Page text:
NEW YORK (AdAge.com) -- Advertiser optimism is waning across all major media categories, with fewer buyers expecting to increase budgets in TV, newspapers, radio and outdoor than they were a year ago.
While that conclusion, drawn from a new survey by market-research firm Advertising Perceptions, can hardly come as a shock, it's far from welcome news for a shaky media economy teetering into the second half.
That sentiment was clearly felt among the 1,811 online, print, TV and mobile media decision makers who participated in the April/May 2008 survey. About 40% of the respondents came from the marketer side, and 60% were from the agency side.
Broadcast TV, magazines, newspapers, radio and outdoor were the categories buyers were most pessimistic about. A higher percentage of respondents said they expect to decrease their budgets in those media in the next six months than said they would increase them. Pessimism in broadcast TV and newspapers was particularly bad: 30% of respondents said they expect spending in broadcast to decrease in the next six months, and only 14% said they expect it to increase. For national newspapers, 44% of respondents said they expect to see a decline in spending, and only 10% said they expected a rise.
The news isn't so bad for sellers in online, cable TV and mobile, however. Those were the only three media categories in which a higher percentage of buyers said they expect to raise budgets rather than decrease them. In online, 72% of respondents anticipate jumps in their company's spending; 4% said they were expecting a decrease. For cable, 28% said they expect an uptick in spending and 20% expect a drop; for mobile, 53% said they expect an increase and 9% expect a decrease.
The study also found that the number of brands committed to advertising, on average, is down. The overall number of brands buyers are considering for online, TV and print buys in the next six months has fallen from 58 last year to 47 this year. The total number of brands buyers said they were committed to advertising within the next six months has fallen from 25 to 19.
Ms. Siegel said the decline indicates that marketers need their dollars to be flexible during times of economic uncertainty so they have the opportunity to pull back on spending if necessary. "It only stands to reason that the number of brands in the bucket gets reduced," she said.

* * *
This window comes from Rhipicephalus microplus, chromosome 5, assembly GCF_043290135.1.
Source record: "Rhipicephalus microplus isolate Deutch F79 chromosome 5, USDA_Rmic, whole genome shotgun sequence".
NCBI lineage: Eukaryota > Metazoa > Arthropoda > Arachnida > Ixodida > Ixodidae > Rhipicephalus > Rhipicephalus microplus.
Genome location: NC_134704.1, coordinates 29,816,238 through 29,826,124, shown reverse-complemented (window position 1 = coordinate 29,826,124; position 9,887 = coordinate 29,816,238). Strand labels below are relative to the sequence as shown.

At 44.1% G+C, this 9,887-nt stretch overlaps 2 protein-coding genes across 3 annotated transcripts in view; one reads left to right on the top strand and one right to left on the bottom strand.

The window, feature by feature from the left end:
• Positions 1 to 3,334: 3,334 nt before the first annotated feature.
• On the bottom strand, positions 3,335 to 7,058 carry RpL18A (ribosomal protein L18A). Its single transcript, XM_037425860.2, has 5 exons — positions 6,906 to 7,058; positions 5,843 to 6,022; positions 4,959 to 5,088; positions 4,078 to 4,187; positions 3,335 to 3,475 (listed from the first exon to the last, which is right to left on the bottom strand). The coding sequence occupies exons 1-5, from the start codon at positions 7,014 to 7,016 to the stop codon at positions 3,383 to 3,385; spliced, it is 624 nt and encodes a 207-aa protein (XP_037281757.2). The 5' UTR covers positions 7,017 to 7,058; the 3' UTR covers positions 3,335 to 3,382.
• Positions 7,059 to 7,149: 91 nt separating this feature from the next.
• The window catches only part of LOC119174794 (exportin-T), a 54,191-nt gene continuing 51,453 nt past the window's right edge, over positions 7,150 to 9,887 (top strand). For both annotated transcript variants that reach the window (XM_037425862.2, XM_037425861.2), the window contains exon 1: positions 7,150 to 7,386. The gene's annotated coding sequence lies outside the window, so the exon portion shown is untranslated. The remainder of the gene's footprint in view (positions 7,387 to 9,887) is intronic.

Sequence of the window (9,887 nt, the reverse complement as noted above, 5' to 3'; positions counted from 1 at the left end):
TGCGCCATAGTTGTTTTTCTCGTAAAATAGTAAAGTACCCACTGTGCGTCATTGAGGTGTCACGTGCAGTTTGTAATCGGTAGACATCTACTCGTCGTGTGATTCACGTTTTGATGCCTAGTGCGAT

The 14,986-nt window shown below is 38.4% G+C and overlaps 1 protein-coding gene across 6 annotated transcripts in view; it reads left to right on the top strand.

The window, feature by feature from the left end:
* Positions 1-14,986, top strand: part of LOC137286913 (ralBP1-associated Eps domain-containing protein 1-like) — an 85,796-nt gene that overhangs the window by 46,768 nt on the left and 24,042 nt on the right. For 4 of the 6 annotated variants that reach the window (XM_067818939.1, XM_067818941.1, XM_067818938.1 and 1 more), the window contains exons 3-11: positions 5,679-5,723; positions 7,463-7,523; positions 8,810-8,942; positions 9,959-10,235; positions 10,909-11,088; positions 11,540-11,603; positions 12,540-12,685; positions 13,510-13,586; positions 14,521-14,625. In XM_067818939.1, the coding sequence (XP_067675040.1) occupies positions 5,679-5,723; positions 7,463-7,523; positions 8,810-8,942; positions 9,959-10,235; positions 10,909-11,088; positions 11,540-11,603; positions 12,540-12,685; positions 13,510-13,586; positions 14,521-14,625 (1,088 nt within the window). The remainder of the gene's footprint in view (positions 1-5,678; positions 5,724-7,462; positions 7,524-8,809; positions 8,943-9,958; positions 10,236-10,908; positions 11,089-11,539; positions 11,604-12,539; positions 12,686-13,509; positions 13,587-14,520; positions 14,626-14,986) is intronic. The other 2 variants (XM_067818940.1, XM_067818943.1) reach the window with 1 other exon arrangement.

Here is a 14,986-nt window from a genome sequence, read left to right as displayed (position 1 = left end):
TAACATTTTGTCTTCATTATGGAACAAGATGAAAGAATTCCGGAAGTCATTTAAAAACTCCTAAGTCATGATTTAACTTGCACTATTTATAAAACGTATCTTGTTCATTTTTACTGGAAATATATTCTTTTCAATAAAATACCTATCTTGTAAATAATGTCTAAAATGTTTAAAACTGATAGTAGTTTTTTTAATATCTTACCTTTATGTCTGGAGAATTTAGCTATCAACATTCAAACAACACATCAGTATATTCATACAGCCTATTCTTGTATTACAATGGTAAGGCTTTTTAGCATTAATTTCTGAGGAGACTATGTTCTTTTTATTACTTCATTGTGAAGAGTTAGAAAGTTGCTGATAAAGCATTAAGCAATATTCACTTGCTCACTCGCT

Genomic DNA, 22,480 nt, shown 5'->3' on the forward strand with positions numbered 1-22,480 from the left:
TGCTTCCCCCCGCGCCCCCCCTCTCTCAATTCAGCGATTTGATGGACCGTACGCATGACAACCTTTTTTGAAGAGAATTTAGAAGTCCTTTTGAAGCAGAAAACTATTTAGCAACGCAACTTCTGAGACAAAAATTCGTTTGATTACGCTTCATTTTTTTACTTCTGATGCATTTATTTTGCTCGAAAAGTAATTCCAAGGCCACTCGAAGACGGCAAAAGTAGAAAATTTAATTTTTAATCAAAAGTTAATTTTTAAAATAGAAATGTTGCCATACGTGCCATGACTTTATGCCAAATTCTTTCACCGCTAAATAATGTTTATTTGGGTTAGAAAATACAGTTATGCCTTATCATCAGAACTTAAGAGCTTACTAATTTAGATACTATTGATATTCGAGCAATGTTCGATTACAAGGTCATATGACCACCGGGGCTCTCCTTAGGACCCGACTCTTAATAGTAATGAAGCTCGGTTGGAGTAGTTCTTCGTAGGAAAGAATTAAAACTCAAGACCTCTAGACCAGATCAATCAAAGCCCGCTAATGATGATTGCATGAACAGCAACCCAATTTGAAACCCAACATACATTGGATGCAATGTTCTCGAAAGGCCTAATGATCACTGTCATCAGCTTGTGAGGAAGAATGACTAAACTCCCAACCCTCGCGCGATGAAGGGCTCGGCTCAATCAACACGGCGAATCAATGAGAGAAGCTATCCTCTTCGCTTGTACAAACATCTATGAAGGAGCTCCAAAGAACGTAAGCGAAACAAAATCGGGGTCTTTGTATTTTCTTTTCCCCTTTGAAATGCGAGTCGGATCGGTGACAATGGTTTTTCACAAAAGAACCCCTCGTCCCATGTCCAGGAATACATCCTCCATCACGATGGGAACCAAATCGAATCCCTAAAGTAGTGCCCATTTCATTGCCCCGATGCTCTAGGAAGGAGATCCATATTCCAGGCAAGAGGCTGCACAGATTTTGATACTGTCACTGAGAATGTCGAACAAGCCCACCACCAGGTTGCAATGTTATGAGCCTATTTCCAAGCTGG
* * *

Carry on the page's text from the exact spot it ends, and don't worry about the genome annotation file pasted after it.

When it comes to selecting media, cost/price as a criterion has remained relatively stable (nearly 50% of respondents rated cost/price as being very important in online, TV, print and mobile), but ad results are considered very important to an increasing number of media decision makers.
"We are seeing [clients] asking for more accountability," said Barbara Kittridge, managing director for Publicis' Spark Communications, whose clients include NBC Universal, Virgin Mobile and Travelers Insurance. Even in times of economic strife, "rock-bottom pricing isn't necessarily the driving criteria."
In a telling result of that push for accountability, TV saw a big increase in the number of respondents who identified ad results as being an important criterion in selecting the medium for ad placement. Some 72% of respondents identified ad results as very important in TV selection vs. 48% last year.
Ms. Kittredge said some credit must go to the media brands that have "continued to up [their] game in trying to prove audience profiles and how they are going to prove their ad results." She cited addressable advertising tests in TV as one example.
Another interesting finding: Media sellers are working harder to keep advertisers in the fold. According to the study, 27% of respondents said they have had contact with media-brand salespeople (in person, on the phone or in e-mail) in the past 30 days compared with a mere 14% last year.